Chapter

The Taming of the Shrew

O. Chinnappa Reddy

in The Court and the Constitution of India

Published in print May 2010 | ISBN: 9780198066286
Published online October 2012 | e-ISBN: 9780199081462 | DOI: http://dx.doi.org/10.1093/acprof:oso/9780198066286.003.0032
The Taming of the Shrew

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The Supreme Court of India has taken vast strides in the field of administrative law generally following the administrative law as expounded by British judges. In the beginning, the Supreme Court felt itself hidebound by Nakhuda Ali and was loathe to interfere with administrative orders. But it freed itself from the shackles of Nakhuda Ali after Lord Reid spoke in Ridge v. Baldwin. Ridge v. Baldwin was hailed by Indian lawyers as the Magna Carta of writ jurisdiction. The principle of reasonableness has become one of the most active and conspicuous among the doctrines which have vitalized administrative law in recent years. The principle which had fallen into disuse earlier was successfully rejuvenated in the Padfield case which is now considered as the last word on the subject. This chapter also discusses the Wednesbury Principle, delegated legislation, and the attempt to oust the jurisdiction of the high courts and the Supreme Court over a large category of tribunals by the introduction of Chapter XIV-A into the Constitution.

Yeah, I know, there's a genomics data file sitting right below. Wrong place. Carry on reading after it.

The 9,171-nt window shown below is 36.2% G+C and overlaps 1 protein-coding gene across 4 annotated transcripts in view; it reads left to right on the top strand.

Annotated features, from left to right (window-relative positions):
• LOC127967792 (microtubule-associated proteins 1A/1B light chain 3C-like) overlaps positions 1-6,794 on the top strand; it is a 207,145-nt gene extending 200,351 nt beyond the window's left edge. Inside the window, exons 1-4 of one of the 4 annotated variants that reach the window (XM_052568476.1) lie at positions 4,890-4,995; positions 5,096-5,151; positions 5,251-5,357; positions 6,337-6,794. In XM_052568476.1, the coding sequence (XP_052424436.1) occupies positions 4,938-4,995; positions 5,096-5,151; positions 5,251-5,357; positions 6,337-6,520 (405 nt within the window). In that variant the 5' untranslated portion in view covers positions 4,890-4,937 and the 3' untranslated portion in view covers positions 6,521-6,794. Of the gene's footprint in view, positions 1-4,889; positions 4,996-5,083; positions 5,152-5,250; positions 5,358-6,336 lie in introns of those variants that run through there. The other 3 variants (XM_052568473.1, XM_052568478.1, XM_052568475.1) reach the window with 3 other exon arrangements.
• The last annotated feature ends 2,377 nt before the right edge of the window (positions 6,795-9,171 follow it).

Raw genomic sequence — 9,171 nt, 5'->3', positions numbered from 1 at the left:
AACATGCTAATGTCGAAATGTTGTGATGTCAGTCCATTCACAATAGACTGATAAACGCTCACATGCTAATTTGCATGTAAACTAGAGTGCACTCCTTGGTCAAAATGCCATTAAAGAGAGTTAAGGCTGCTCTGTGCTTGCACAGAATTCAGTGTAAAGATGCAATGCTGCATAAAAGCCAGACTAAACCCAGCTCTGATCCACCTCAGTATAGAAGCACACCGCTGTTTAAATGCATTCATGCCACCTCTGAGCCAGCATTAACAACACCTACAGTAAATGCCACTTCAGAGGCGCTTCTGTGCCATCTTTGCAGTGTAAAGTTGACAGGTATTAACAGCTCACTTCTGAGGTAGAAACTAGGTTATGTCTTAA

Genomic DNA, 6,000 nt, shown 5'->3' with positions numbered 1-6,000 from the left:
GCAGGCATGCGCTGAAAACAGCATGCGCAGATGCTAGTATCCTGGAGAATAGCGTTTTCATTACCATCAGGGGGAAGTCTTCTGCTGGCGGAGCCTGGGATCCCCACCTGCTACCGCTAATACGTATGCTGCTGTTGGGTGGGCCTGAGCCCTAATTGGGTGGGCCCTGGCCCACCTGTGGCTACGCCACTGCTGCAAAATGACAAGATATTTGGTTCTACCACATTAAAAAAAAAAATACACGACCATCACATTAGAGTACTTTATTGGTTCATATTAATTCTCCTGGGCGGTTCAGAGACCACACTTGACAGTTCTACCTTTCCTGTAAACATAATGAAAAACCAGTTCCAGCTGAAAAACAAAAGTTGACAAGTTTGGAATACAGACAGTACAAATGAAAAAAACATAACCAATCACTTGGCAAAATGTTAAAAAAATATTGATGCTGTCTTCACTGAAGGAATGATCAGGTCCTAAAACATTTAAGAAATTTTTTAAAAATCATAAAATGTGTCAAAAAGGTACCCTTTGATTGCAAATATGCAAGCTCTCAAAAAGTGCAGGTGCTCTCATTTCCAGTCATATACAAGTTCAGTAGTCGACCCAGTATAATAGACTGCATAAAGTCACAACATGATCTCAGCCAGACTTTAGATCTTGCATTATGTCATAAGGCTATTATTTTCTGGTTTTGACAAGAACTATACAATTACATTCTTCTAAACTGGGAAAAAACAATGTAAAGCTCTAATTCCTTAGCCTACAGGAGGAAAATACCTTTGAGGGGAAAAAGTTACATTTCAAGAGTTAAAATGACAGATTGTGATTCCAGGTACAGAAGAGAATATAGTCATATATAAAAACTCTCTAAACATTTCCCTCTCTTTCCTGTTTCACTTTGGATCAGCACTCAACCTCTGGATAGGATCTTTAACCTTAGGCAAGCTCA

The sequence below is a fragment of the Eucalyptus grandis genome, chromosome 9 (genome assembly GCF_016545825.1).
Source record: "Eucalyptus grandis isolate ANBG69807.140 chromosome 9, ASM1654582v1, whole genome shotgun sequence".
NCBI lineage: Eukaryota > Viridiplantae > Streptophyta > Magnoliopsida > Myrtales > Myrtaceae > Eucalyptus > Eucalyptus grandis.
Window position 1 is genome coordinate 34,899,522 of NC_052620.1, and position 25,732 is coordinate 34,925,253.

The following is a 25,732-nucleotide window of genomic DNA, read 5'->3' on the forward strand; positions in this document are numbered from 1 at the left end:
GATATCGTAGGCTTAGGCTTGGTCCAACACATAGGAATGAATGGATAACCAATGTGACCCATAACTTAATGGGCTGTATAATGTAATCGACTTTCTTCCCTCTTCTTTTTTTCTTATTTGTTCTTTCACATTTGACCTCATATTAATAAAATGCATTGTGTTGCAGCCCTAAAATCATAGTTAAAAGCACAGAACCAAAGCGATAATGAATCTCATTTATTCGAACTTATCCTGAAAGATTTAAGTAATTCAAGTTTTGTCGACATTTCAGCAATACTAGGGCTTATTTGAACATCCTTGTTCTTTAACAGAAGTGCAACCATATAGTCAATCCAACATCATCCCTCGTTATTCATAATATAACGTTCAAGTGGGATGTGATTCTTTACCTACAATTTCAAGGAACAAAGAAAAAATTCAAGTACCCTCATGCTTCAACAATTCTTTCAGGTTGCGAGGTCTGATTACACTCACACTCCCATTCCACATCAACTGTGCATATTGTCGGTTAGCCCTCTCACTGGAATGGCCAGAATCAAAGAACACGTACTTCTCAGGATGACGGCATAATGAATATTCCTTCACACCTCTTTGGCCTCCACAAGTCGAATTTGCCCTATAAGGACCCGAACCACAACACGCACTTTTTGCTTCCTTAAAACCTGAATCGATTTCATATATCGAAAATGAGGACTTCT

Keywords: India; Supreme Court; Constitution; administrative law; Wednesbury Principle; delegated legislation; Nakhuda Ali; Ridge v. Baldwin; writ jurisdiction; principle of reasonableness

Chapter.  3886 words. 

Subjects: Constitutional and Administrative Law

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